I enjoyed being on the boat, watching the scenery go by and falling to sleep with the movement. Almost everything else was a bust. Being an experienced traveler, I understand and expect that I will be required to suck up some inconviences and disapointments on a vacation, but when this is true everyday in some way or another, there is a problem.
I am an avid gardener and cook. One reason I like to go to Europe is for the very quality of the food. The cruise food was good for breakfast and that spread was incredible. I can't say as much for the other meals. I would say, if you like Applebees, you will probably enjoy this cruise food. I know from experience that I get thirsty when I eat processed foods and I was very thirsty after eating the cruise meals. One meal was particularly disappointing. As we were approaching Budapest, the Hungarian chief prepared what was called goulash. What was served was chips of beef covered in a sauce. Hungarian goulash is a soup.
The cruise included free beer and wine with the meals. These were poured from Viking labeled bottles. These products were clearly inferior. While it was, initially, just another "suck it up" irritation, it became truely abnoxious as we traveled through Germany and sampled some of the world's best beers when we were off the ship. I am not a heavy drinker, and Viking only found cost savings in my case on a single serving of beer per day. For what we paid for the trip, that was unreasonable.
The outtings were short. Each excursion involved assembly in the parking lot and ussually a bus trip of 30 minutes to 2 hours. When the assembly started at 9 or ten, and concluded by getting us back on the ship by four, the tours you see pictured in the brochures are often as short as one hour. The guided tours are of mixed quality, rangeing from inciteful, fun and highly educational to a complete waste of expensive travel time. Be prepared that tips are expected everywhere on this "all inclusive" trip, including the tour guides.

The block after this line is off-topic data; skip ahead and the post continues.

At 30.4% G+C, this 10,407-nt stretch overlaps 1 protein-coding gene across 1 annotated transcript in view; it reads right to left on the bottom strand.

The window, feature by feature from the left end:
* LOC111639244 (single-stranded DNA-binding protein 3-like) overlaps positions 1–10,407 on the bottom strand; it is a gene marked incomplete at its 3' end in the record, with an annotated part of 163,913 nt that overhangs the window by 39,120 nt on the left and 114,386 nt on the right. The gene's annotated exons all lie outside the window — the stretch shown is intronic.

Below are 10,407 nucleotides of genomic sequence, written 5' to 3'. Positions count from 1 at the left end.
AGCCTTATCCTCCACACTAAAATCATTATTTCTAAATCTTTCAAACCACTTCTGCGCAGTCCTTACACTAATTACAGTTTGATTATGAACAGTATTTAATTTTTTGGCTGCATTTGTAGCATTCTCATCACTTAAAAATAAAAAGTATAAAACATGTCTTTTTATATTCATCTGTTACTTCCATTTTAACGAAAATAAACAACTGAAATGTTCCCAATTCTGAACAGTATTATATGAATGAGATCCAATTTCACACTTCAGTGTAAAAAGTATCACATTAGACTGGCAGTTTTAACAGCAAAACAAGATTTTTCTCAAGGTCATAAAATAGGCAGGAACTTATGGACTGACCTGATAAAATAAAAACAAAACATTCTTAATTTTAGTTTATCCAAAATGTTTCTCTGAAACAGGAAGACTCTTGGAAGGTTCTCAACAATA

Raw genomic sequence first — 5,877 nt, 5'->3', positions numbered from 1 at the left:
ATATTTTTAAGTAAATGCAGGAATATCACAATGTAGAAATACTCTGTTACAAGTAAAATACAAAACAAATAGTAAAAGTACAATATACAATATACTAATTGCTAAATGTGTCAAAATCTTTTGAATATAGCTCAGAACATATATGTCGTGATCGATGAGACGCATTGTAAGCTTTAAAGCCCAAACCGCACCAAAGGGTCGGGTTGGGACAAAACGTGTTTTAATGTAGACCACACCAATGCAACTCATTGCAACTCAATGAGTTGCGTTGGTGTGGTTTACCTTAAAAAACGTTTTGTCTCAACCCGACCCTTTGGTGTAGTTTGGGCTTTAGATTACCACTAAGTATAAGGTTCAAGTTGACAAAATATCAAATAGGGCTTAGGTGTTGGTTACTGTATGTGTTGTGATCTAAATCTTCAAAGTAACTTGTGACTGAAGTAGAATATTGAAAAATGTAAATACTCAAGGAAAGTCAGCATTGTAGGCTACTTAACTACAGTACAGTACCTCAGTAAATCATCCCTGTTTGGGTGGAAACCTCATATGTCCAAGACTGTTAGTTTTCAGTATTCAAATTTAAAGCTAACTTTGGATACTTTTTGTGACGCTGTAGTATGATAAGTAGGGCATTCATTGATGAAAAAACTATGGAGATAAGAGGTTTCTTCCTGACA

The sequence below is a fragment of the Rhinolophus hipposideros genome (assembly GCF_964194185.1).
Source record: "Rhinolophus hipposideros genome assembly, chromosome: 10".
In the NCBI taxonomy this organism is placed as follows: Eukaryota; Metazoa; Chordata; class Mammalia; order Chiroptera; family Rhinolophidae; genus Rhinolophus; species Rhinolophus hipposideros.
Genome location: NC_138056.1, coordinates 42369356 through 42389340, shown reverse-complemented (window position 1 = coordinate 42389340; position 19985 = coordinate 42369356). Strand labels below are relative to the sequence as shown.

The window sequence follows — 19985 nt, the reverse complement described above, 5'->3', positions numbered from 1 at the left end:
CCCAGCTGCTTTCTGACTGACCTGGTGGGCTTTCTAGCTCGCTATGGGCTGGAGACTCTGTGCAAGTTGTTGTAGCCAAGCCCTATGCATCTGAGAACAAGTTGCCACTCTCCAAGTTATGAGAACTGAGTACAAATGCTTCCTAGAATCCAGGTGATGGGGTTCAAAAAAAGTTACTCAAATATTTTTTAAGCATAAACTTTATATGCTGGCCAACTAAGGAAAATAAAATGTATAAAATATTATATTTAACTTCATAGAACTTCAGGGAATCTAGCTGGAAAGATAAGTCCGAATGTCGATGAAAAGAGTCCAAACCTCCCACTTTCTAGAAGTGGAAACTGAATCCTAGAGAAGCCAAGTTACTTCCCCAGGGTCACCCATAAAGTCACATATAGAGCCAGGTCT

My most serious complaint was with the double docking. In many ports, especially in Germany, Viking only used one slip for as many as three ships, connecting the ships sideways. If you are paying extra for a balcony, it is a complete waste when this happens. The side of the ship with the most exclusive staterooms is always in the outside, but even those may be locked in when they connect three boats. You pass through the boat on the dock side, and several times the stench on that boat was bad. It was some combination of mildew and sewage. I found it very claustrophobic, but it also is a safety hazzard. There is no way off the boat through the window, only the single route though the stateroom door, then down the hall. I'm not sure how that even passes safety regulations. It would be a deathtrap in a fire and would never be allowed for a hotel or apartment.
You end up spending evenings socializing with your shipmates. Every dinner you are seared at tables of 6 and 8 travelers, followed by cocktail parties in the lounge, where alcohol is additional, and is charged to your room. This can get tedious or worse. You have to feel your way around all the lifestyle, political and religious issues Americans feel so strongly about. Affluent, older, Christian, conservatives are going to find themselves most suited to this socializing.
Overall, I'm glad to have gone, but we spent A LOT of money on this, and I would say it was a very poor value. We were given vouchers to apply toward a future cruise, but we chose to take half the value in cash. We might try a National Geographic cruise, but not Viking again.